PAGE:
People suffering from the persistence of symptoms are eligible for disability services according to the Department of Health and Human Services. The physical impairment due to long COVID can affect walking, standing, speaking, breathing, and many other daily activities. The survey data referenced in this post makes clear that long COVID is impacting Latino youth, not just adults, so we suggest that schools should strongly consider making academic adjustments for those in K-12 and higher education settings to help ensure that they are not penalized for missed time in school due to lingering effects of COVID.

There must be a comprehensive and long-term approach to help support Latinas move out of the highly vulnerable economic standing they have been in for several years now. We agree with the recommendations made by UnidosUS to address the specialized needs of Latinas, which include reducing child care costs by providing federal subsidies or federal investment to expand the availability of child care to a wider segment of families. This is a critical policy, as it simultaneously helps families move back into the workforce and/or higher education or workforce training, but also supports Latinas who are disproportionately concentrated in the early childhood labor market.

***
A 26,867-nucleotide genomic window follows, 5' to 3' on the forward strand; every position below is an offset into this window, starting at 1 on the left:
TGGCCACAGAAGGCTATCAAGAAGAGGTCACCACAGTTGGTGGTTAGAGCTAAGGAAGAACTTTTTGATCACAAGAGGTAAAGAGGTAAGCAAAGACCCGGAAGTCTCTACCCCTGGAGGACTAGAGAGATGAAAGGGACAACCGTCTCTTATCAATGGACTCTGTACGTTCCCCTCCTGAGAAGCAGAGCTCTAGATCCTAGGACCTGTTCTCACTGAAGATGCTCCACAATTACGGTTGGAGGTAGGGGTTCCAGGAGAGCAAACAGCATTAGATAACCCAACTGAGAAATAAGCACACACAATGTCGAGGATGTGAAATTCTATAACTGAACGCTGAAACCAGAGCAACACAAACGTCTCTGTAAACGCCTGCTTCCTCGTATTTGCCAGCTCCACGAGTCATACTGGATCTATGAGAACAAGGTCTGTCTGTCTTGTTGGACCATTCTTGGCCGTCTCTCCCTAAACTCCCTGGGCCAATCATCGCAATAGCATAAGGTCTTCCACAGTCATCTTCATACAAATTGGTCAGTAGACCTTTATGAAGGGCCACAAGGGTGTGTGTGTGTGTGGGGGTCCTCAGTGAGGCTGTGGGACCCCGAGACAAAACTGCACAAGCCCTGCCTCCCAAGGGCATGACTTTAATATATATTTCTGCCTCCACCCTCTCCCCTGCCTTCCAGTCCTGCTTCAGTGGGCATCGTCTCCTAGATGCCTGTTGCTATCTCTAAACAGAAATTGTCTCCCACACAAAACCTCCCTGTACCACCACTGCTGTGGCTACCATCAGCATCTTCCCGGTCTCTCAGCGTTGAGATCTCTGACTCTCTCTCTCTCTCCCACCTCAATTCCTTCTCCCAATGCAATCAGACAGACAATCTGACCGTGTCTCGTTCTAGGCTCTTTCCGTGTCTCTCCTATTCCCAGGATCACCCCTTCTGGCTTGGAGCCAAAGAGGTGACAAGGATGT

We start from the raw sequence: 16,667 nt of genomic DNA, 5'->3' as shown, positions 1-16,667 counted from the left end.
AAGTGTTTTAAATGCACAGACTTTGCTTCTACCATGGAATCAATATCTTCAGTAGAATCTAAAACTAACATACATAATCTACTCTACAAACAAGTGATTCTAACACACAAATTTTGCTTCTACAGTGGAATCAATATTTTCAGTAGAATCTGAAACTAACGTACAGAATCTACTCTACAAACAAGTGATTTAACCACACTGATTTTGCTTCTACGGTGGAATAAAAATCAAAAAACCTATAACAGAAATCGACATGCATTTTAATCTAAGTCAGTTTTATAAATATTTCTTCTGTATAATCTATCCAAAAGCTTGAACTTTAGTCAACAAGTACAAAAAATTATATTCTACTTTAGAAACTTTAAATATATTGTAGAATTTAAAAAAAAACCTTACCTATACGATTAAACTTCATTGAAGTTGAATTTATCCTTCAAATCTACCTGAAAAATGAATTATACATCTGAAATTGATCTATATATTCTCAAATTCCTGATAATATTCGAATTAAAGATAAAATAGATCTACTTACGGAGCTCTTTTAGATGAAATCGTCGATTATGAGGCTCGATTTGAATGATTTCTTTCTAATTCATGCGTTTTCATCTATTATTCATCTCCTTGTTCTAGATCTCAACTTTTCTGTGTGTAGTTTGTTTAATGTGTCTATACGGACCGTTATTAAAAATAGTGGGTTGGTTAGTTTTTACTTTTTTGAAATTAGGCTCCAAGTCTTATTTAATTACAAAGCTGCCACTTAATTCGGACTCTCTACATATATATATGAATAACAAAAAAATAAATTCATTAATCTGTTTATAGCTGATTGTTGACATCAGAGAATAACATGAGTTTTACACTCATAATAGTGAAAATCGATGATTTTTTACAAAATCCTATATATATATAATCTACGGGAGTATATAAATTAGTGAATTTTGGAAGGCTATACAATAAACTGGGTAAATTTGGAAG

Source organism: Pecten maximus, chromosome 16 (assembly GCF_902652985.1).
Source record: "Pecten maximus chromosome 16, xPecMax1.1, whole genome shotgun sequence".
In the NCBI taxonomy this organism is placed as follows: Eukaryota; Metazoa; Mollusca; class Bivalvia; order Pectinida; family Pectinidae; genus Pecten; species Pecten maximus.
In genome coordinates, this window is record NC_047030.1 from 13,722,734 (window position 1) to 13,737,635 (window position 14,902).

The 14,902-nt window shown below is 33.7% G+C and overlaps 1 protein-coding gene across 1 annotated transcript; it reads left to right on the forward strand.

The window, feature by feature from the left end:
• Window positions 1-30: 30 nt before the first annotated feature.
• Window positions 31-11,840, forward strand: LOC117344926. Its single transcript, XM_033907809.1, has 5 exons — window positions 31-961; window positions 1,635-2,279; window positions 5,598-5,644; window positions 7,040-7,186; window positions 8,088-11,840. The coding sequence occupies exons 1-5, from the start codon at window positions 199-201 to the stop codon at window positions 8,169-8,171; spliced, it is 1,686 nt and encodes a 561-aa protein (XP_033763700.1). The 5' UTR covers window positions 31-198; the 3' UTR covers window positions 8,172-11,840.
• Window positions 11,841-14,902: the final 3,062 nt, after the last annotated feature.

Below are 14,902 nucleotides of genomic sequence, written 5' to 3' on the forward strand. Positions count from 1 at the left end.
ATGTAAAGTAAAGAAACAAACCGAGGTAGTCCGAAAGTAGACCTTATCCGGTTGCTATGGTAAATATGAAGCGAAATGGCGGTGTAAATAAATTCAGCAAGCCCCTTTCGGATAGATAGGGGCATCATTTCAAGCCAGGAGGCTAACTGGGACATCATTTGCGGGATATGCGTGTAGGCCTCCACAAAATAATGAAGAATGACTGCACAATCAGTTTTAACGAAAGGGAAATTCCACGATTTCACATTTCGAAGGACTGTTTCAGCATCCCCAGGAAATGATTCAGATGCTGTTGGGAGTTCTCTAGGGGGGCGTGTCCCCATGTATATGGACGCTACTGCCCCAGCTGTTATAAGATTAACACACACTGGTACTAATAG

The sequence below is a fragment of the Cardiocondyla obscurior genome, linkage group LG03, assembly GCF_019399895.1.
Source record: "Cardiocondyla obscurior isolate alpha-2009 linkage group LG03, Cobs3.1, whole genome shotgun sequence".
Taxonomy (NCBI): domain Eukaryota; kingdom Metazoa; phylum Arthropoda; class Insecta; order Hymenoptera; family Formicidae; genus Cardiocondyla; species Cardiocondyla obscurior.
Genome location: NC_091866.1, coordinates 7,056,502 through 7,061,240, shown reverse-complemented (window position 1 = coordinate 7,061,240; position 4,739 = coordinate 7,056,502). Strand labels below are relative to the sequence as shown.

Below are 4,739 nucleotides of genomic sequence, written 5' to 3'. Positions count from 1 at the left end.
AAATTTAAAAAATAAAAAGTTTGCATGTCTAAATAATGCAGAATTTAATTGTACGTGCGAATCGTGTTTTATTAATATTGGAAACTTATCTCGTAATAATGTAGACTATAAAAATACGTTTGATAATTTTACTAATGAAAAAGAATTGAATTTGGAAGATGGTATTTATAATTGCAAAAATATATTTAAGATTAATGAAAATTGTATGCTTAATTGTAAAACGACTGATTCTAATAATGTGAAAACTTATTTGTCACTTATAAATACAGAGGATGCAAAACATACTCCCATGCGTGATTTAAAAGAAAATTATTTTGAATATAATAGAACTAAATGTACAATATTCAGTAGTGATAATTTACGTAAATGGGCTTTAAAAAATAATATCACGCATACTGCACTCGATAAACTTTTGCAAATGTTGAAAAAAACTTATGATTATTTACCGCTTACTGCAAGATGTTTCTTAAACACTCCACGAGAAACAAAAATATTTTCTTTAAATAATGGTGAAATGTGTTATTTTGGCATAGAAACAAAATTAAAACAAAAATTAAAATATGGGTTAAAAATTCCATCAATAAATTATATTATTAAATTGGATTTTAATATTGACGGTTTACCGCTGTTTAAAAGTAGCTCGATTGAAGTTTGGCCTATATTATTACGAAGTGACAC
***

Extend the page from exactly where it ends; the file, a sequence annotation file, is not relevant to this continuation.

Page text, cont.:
It is becoming increasingly clear that the fight against the pandemic is far from over. We hope that our collective effort shedding light on the socioeconomic challenges associated with COVID will help generate the same level of resources and sense of urgency that the pandemic created. We will therefore continue our partnership to track the economic status of the Latino community (and other underrepresented communities) with an eye toward identifying interventions that will lead to improved economic stability for all families.

The survey data referenced herein was produced independently by a third-party firm, BSP Research on behalf of the Abriendo Puertas/Opening Doors. Outside of his work at Brookings, Dr. Gabriel Sanchez serves as Director of Research for BSP Research and was part of the group of scholars who designed and implemented this survey.